Synopsis of the book
A brief account of the contents of Tantrasamgraha is presented below. A descriptive account of the contents is available in Bharatheeya Vijnana/Sastra Dhara. Full details of the contents are available in an edition of Tantrasamgraha published in the Indian Journal of History of Science.
- Chapter 1 (Madhyama-prakaranam): The purpose of the astronomical computation, civil and sidereal day measurements, lunar month, solar month, intercalary month, revolutions of the planets, theory of intercalation, planetary revolution in circular orbits, computation of kali days, mathematical operations like addition, subtraction, multiplication, division, squaring and determining square root, fractions, positive and negative numbers, computation of mean planets, correction for longitude, longitudinal time, positions of the planets at the beginning of Kali era, planetary apogees in degrees. (40 slokas)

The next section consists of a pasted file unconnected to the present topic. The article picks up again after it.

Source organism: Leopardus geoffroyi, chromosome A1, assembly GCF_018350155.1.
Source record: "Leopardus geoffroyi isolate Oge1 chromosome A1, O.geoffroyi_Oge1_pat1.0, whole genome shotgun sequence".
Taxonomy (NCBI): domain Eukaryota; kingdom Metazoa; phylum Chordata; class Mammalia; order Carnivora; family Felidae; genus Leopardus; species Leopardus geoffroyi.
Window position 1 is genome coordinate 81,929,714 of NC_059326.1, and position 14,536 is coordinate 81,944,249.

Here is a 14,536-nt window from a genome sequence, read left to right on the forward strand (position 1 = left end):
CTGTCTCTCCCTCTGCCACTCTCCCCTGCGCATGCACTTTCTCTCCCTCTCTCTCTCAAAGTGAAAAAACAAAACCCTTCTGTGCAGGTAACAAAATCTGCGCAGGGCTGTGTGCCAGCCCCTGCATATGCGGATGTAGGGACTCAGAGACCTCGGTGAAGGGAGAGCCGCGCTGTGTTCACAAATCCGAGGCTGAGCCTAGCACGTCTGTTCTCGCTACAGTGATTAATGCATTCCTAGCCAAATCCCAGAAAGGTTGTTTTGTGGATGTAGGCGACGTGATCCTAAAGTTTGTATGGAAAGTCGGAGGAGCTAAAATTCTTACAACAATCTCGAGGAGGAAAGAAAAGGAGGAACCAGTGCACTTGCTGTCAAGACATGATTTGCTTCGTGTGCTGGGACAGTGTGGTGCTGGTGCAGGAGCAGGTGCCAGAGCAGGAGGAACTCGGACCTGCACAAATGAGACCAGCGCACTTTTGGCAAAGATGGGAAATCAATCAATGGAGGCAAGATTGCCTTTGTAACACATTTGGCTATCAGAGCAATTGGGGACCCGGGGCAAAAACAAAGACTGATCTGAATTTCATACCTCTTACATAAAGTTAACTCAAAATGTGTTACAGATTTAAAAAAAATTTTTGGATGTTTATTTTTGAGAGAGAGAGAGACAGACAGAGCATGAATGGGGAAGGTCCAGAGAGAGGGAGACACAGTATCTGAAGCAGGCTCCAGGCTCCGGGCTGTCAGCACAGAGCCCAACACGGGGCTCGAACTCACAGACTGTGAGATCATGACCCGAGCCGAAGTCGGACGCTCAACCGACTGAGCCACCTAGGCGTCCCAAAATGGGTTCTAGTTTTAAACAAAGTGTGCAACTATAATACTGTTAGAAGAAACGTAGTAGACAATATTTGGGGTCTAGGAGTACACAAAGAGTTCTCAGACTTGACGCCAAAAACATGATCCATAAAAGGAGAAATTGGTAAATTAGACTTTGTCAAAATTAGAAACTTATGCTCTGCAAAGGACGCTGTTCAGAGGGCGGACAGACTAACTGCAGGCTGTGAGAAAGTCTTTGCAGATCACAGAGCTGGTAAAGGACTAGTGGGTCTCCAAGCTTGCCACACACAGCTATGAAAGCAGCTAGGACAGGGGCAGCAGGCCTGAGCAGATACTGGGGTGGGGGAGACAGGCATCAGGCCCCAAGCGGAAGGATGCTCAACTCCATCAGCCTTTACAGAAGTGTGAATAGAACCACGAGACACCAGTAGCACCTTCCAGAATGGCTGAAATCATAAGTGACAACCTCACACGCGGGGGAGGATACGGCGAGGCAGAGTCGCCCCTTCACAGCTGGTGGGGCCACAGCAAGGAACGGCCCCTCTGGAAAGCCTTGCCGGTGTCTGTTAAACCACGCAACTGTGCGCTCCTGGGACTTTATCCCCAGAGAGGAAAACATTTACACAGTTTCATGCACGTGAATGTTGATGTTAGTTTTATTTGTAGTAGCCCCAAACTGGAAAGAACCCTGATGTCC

- Chapter 2 (Sphuta-prakaranam (On true planets)): Computation of risings, and arcs, construction of a circle of diameter equal to the side of a given square, computation of the circumference without the use of square and roots, sum of series, sum of the series of natural numbers, of squares of numbers, of cubes of numbers, processes relating to Rsines and arcs, computation of the arc of a given Rsine, computation of the circumference of a circle, derivation of Rsines for given Rversed sine and arc, computation of Rsine and arcs, accurate computation of the 24 ordained Rsines, sectional Rsines and Rsine differences, sum of Rsine differences, summation of Rsine differences, computation of the arc of an Rsine according to Madhava, computation of Rsine and Rversed sine at desired point without the aid of the ordained Rsines, rules relating to triangles, rules relating to cyclic quadrilaterals, rules relating to the hypotenuse of a quadrilateral, computation of the diameter from the area of the cyclic quadrilateral, surface area of a sphere, computation of the desired Rsine, the ascensional difference, sun’s daily motion in minutes of arc, application of ascensional difference to true planets, measure of day and night on applying ascensional difference, conversion of the arc of Rsine of the ascensional difference, etc. (59 slokas)